Sounds Lasting and Leaving at Luxembourg & Dayan, New York amplifies the auditory interests of modern and contemporary artists. The exhibition considers how the elusive medium of sound has carried through art since the early 1900s, when figures of Dadaism, Futurism, and Surrealism first began to experiment with audio.

Sounds Lasting and Leaving will flood the gallery’s Manhattan townhouse with audible expressions by Marcel Duchamp, Alexander Calder, John Cage, Joseph Beuys, Irma Blank, Vito Acconci, David Hammons, Marina Abramović, Gino De Dominicis, Jennie C. Jones, and Derrick Adams. The exhibition juxtaposes aural and visual works by these artists, many of whom are central to Luxembourg & Dayan’s program, while Duchamp was the subject of the gallery’s inaugural exhibition in 2009.

The exhibition’s title derives from a note that Duchamp jotted down circa 1912–1921 and stored in The Green Box—a collection of his records, photographs, and sketches. Translated from his native French, his text reads: “Musical Sculpture. Sounds lasting and leaving from different places and forming a sounding sculpture which lasts.” These slippery syllables indicate that Duchamp was grappling with the physical presence of sound while creating his first readymades, at a time when he made other noisy works that are included in the exhibition.

Conceived around the turmoil and destruction of World War I, his “Musical Sculpture” expresses skepticism about sculptural permanence, proposing instead a medium that endures because of its immateriality. Scholar David Toop recognizes how the “Musical Sculpture” wording “in its vague inclusiveness could be a prototypical definition of audio arts.”[1] With his deceptively slapdash note, Duchamp captured the elusiveness of sound—its invisibility, its omnipresence, its shiftiness. Rather than avoid such ambiguity, scores of artists subsequently embraced audio becauseof that very quality.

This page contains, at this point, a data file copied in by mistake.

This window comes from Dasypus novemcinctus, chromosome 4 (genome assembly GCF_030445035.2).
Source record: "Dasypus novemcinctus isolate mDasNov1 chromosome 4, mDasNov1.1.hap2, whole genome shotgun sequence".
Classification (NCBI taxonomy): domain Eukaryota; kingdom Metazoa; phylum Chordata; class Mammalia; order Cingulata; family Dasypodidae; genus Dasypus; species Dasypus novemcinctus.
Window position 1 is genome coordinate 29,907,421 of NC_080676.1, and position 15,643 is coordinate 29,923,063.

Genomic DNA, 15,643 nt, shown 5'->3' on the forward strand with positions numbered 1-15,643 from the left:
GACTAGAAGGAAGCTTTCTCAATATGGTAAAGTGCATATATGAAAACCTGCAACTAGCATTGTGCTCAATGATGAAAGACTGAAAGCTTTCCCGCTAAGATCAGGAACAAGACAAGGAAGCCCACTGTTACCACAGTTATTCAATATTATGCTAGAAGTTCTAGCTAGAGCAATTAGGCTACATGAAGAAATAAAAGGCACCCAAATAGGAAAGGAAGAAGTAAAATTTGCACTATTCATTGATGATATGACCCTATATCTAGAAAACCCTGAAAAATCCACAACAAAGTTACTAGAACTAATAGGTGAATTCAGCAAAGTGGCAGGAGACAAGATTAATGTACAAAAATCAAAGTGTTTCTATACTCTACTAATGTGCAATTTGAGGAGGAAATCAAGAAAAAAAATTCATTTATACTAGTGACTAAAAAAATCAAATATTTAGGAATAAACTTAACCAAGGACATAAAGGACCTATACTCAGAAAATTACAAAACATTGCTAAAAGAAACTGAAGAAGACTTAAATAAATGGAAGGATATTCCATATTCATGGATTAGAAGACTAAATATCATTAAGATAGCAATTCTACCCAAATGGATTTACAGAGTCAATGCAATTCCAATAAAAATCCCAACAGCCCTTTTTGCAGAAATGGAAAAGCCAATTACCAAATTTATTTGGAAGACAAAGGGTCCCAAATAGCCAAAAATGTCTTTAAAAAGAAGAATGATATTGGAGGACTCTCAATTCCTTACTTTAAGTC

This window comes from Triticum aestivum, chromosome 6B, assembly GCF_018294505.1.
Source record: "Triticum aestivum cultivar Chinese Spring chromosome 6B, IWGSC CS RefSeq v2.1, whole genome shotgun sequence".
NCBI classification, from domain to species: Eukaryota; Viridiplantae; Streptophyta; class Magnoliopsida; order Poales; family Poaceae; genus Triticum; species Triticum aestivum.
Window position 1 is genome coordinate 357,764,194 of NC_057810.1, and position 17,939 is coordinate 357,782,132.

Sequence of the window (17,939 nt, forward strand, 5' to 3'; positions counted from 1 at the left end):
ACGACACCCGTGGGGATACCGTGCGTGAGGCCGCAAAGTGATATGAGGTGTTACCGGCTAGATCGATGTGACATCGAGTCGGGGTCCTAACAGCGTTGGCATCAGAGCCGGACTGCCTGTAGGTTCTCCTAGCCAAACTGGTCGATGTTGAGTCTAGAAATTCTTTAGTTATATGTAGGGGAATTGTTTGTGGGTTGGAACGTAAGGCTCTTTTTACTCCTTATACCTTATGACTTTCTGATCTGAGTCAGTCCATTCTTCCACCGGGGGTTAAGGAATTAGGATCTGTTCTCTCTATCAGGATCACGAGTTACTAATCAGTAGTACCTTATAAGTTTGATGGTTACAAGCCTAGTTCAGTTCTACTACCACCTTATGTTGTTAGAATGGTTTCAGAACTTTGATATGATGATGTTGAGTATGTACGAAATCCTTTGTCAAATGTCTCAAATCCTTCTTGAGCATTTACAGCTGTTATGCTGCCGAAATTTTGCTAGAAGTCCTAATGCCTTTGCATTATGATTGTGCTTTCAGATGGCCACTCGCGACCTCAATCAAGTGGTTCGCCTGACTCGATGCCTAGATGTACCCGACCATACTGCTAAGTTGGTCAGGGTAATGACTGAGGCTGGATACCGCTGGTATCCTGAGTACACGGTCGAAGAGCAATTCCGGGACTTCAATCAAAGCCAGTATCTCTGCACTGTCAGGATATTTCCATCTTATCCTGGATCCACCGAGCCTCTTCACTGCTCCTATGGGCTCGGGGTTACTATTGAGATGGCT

Duchamp’s sonic notions have influenced generations of artists. Before his death, the artist gave a copy of “Musical Sculpture” to John Cage, who in turn realized his own rendition by rewriting the original French note as a mesostic, which he then recited aloud and produced as a vinyl record in 1987. Cage’s delivery registers the conceptual underpinnings of the readymaster’s acoustic pursuits. Decades later, with her audio collages and found objects, Jennie C. Jones pays tribute to both Duchamp and Cage while probing unsung connections between modern art and avant-garde jazz. Sounds Lasting and Leaving explores such cross-generational riffs.

Despite the art historical community’s waxing and waning attention to sound, the medium was fundamental to the advancement of modernism after Duchamp.[2] It is not widely known that many of Alexander Calder’s early mobiles intentionally “gave off quite a clangor” (in his words), or that his titles often allude to noise or musical instruments.[3] Calder’s piece included in the exhibition exemplifies his investment in sound. Importantly, the modern master befriended the avant-garde composer Edgard Varèse in the 1930s, and the two influenced one another’s practices. Many years later, this sonic dialogue between Calder and Varèse inspired Brooklyn-based Derrick Adams to develop a performance with composer Philippe Treuille. First mounted in 2013 at Salon 94 in collaboration with the Calder Foundation and Performa 13, this musical performance will be restaged at the opening of Sounds Lasting and Leaving and captured as an audio recording that will play throughout the exhibition’s run. The inclusion of this work celebrates not only Calder’s experiments with noise, but also the recent announcement that Luxembourg & Dayan and Salon 94 now jointly represent Adams.